day trip to Mantung
I made a day trip into the South Australian mallee along the Karoonda Highway on Tuesday. Elders Weather website said that there would be rain, cloud and sunshine on that day–conditions that are more congenial for my style of photography than the blues skies and sunshine that was forecast for the next 5 days including Easter. The dryland region along the Karoonda Highway was new territory for me, as I’d only been as far as the small Karoonda township previously. This is girl in a suitcase territory.
I made it as far as Wanbi on the highway in the northern Mallee region where I had lunch before turning back. This region is of corporate farming, dryland grazing and cropping and it is sparsely populated as the economies of scale had forced smaller landholders out of business. I found the small towns along the highway—-Wynarka, Borrika, Sandlewood, Halidon, Mindarie and Wanbi—to be much more impoverished and deserted than the hamlets/towns on the Mallee Highway in Victoria. People had left these hamlets in South Australia, rather than continuing to make a life for themselves they were in along the Mallee Highway in Victoria.
Decline, rather than prosperity, development and progress, was the characteristics of the Mallee region along the Karoonda Highway. Some of the towns were ruins because people who didn’t have a lot of land, can’t survive on the land. So ends the rural yeoman ideal with its vision of asserting dominance over nature to build an agrarian society of independent and morally superior, white yeoman citizenry living on their own family farms.
It was important for me to reconnect with this personal history as my memories of this part of the South Australia Mallee was that it was quite dry, harsh, and reliant on the extraction of salty ground water from deep limestone groundwater aquifers. I only had time to quickly walk around the hamlet on this occasion. I wanted to see what was there, so that I could return when I was camping with Gilbert Roe at Loxton in the last week of April.
I was surprised that I hadn’t photographed the old water tower when I was there in the 1980s. I presume that this old water tower was a part of the railway infrastructure that was built to underpin the development of the rural areas of South Australia in the early 20th century. I noticed that the railway line at Mantung, which was part of the Waikerie-Karoonda railway line, had been pulled up. The railway line at this silo at Wanbi is now covered with vegetation.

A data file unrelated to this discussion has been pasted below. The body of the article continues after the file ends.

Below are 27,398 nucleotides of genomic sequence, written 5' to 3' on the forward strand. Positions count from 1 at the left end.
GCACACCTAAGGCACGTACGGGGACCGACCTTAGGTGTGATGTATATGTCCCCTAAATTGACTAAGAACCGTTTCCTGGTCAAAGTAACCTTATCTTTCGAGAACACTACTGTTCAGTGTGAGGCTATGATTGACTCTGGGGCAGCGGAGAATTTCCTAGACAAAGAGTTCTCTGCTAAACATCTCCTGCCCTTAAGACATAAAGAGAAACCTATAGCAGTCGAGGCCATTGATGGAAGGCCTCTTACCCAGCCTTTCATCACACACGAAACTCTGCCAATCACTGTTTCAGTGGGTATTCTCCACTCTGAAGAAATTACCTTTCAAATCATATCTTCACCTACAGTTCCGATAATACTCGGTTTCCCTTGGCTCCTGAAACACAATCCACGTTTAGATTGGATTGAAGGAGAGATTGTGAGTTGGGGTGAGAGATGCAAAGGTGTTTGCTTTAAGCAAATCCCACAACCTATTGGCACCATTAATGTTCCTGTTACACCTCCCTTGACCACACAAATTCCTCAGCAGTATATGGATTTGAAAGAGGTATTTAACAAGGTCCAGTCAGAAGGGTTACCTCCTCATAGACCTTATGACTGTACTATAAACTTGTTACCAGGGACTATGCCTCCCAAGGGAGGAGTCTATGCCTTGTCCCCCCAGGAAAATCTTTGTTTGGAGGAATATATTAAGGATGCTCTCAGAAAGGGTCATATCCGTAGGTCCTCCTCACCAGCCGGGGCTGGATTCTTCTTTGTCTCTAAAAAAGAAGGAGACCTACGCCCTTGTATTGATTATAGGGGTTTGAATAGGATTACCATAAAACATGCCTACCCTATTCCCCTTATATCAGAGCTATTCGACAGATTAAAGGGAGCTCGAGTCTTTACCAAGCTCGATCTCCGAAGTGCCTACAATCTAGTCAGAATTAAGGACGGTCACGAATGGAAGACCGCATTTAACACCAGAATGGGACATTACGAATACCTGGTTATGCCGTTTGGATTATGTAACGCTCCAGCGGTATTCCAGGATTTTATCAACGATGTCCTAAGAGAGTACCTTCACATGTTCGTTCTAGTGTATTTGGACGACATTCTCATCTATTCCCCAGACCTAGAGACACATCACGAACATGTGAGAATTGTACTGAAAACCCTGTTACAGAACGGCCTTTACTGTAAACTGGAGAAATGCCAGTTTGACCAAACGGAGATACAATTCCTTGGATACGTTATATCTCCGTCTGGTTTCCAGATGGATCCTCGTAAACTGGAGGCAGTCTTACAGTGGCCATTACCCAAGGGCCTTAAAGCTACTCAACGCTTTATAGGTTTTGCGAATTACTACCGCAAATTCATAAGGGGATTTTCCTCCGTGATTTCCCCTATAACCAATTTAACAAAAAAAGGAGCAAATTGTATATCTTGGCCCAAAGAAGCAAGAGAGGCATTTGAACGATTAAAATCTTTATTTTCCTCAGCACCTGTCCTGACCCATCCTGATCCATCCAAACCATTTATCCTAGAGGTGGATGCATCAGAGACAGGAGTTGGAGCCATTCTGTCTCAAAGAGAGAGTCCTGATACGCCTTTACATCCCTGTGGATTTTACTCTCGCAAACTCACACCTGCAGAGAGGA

This report indicates that the two Mallee railway lines (ie., one from Karoonda to Loxton and the other from Talem Bend to Pinnaro), were originally originally constructed in 1906, and closed in 2015. They are bulk single commodity lines, are light rail and ballast with low speed limits and only used for the collection of bulk grain. They were not constructed to the standards required for the bulk commodity task, and are too old and costly to maintain and justify upgrading. Combined with the fact that the lines are single product dependent lines and costly to maintain, the current grain volumes are also too small and declining and the grain seasons too variable.
I found this part of the mallee bleak and depressing: towns like Galga and Wanbi were basically deserted, with only the odd person living there. Many of the buildings in the hamlets on this region were ruins as were the sports fields. They had withered and died. That rural decline meant the loss of social capital that accompanied the drop in farm community population. Small businesses and locally-based government and community services have dried up since the 1990s. With fewer families to serve, government services were cut back or moved to larger service centres, while small businesses struggled to remain profitable.
I kept on thinking that this was a past that few would remember. The rural future does not look promising for the fabric of local communities and family life, with the decline in rainfall, increases in daily mean temperatures, more heatwaves, more droughts and greater pressure on ground water resources.Battling, risk taking, surviving on very little, and hoping for better years is no longer enough.